News: July 2018

Call of the Sea(World)

A Bangor University student from Tenerife is on course to achieve his lifelong dream of pursuing a career in the marine environment. 

Publication date: 20 July 2018

Mixing Marine Science with Music

Having harboured a passion for both music and marine science, a Bangor University student has graduated with pride, scooping up prizes and accolades along the way. Samuel Hartharn-Evans, 21, from Bebington, Wirral has not only graduated with a first-class BSc Marine Biology & Oceanography degree, but has also won the Dr John Robert Jones Prize of £600, which is awarded annually to the best students across all disciplines at the University.  

Publication date: 20 July 2018

Bangor University students awarded prestigious Drapers’ Company medals

Two Bangor University students have been presented with Drapers’ Medals. The Drapers’ Company is one of the historic Livery Companies of the City of London, and now a philanthropic organization. The Drapers’ Company kindly donates two medals each year to be awarded to outstanding postgraduate students. These prestigious awards takes into account the quality of a student’s research, teaching, and service to the University and community.

Publication date: 18 July 2018

Ryan celebrates the nature of his achievement in obtaining dream job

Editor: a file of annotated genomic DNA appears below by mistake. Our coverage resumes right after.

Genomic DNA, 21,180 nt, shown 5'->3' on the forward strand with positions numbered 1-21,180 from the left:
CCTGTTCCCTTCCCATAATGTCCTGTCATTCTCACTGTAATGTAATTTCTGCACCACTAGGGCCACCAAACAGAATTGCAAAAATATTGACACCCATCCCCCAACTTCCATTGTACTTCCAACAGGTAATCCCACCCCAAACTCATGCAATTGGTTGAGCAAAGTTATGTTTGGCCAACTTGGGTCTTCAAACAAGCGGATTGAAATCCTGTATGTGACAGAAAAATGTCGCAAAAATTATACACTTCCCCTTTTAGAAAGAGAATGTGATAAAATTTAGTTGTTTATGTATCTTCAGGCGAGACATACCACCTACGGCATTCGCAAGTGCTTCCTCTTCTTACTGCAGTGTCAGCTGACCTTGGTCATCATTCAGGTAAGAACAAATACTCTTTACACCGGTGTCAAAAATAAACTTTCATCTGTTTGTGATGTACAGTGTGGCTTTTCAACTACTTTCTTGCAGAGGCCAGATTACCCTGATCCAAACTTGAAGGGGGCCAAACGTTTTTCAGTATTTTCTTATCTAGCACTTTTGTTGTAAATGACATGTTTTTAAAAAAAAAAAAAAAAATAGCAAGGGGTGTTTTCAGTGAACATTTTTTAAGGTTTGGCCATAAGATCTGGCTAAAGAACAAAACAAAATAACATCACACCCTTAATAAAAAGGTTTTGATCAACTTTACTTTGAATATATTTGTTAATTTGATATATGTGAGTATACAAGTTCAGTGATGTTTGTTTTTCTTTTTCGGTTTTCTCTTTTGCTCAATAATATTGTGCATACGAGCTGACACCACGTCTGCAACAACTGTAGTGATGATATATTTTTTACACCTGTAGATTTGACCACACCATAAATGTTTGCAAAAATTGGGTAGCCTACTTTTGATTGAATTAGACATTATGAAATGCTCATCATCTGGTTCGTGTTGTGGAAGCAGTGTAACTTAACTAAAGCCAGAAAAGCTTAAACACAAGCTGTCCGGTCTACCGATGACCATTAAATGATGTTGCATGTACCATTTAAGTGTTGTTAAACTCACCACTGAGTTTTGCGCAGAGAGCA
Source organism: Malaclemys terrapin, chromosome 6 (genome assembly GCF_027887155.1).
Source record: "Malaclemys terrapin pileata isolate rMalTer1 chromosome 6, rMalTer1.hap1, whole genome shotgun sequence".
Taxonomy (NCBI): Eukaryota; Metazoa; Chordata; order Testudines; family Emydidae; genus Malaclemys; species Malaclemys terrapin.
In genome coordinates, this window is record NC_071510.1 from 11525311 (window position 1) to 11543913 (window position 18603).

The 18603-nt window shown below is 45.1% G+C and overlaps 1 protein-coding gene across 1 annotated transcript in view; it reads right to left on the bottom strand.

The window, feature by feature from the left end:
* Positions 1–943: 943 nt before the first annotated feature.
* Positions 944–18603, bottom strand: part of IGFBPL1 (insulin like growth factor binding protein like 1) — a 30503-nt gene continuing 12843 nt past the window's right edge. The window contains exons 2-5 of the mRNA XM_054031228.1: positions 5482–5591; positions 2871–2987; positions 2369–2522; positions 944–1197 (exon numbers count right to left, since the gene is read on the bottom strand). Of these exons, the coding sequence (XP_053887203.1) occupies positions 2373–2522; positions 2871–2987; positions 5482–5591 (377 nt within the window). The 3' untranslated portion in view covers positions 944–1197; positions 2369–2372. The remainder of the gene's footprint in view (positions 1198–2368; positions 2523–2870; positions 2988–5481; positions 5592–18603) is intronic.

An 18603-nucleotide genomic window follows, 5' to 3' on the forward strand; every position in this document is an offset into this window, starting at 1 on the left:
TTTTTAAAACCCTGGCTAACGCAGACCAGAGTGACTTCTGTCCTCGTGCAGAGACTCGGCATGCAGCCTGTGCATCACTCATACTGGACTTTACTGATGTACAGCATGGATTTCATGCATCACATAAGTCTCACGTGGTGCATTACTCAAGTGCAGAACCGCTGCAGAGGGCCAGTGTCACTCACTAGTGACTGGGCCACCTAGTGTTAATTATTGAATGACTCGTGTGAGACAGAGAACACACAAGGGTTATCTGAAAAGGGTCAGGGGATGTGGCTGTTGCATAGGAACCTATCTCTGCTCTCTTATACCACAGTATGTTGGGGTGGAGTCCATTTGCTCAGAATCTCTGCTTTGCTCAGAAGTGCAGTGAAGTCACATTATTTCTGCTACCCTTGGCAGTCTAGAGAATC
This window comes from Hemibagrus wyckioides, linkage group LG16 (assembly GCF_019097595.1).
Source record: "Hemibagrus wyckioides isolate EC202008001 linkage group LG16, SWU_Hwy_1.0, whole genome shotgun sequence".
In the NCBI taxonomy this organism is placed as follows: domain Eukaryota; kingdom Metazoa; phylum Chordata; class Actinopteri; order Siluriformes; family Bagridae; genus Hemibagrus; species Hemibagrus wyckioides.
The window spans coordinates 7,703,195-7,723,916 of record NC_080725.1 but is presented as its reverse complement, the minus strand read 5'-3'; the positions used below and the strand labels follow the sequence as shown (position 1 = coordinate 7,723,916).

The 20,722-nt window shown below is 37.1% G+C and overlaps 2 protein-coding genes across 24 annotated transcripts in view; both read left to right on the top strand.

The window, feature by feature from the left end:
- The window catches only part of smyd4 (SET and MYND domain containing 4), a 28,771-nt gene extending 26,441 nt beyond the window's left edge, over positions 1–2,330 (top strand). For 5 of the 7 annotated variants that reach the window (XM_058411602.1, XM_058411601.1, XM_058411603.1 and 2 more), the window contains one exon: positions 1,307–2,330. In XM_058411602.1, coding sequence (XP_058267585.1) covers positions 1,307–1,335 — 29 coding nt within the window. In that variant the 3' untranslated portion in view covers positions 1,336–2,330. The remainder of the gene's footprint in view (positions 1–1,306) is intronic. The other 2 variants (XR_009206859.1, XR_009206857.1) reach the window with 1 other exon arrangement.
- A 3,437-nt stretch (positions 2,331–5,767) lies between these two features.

Inspired by broadcaster and naturist, Sir David Attenborough, a Bangor University student hopes to follow in his footsteps by bringing important conservation issues to the attention of future generations.

Publication date: 18 July 2018

Lifelong contribution to fish and fisheries science rewarded

Gary Carvalho, Professor in Zoology at Bangor University has been awarded the Fisheries Society of the British Isles (FSBI) Beverton Medal for his ground-breaking research and lifelong contribution to fish and fisheries science.

The Beverton Medal the FSBI’s most senior award and highest honour and marks Prof Carvalho as a distinguished scientist. He received the Medal and gave an acceptance speech at the recent FSBI Symposium.

Publication date: 17 July 2018

Double whammy for Shammi!

An engineering student’s dream comes true this week as she graduates from Bangor University.

Publication date: 16 July 2018

Pristine Antarctic fjords contain similar levels of microplastics to open oceans near big civilisations

In the middle of the last century, mass-produced, disposable plastic waste started washing up on shorelines, and to be found in the middle of the oceans. This has since become an increasingly serious problem, spreading globally to even the most remote places on Earth. Just a few decades later, in the 1970s, scientists found the same problem was occurring at a much less visible, microscopic level, with microplastics.

This article by Alexis Janosik, Assistant Professor of Biology, University of West FloridaDavid Barnes, Data Interpretation Ecologist, British Antarctic SurveyJames Scourse, Professor of Physical Geography, University of Exeter, and Katrien Van Landeghem, Senior Lecturer in Marine Geology, Bangor University was originally published on The Conversation. Read the original article.

Publication date: 16 July 2018

Brain Cancer stem cells manipulated on a ‘lab on chip’ for first time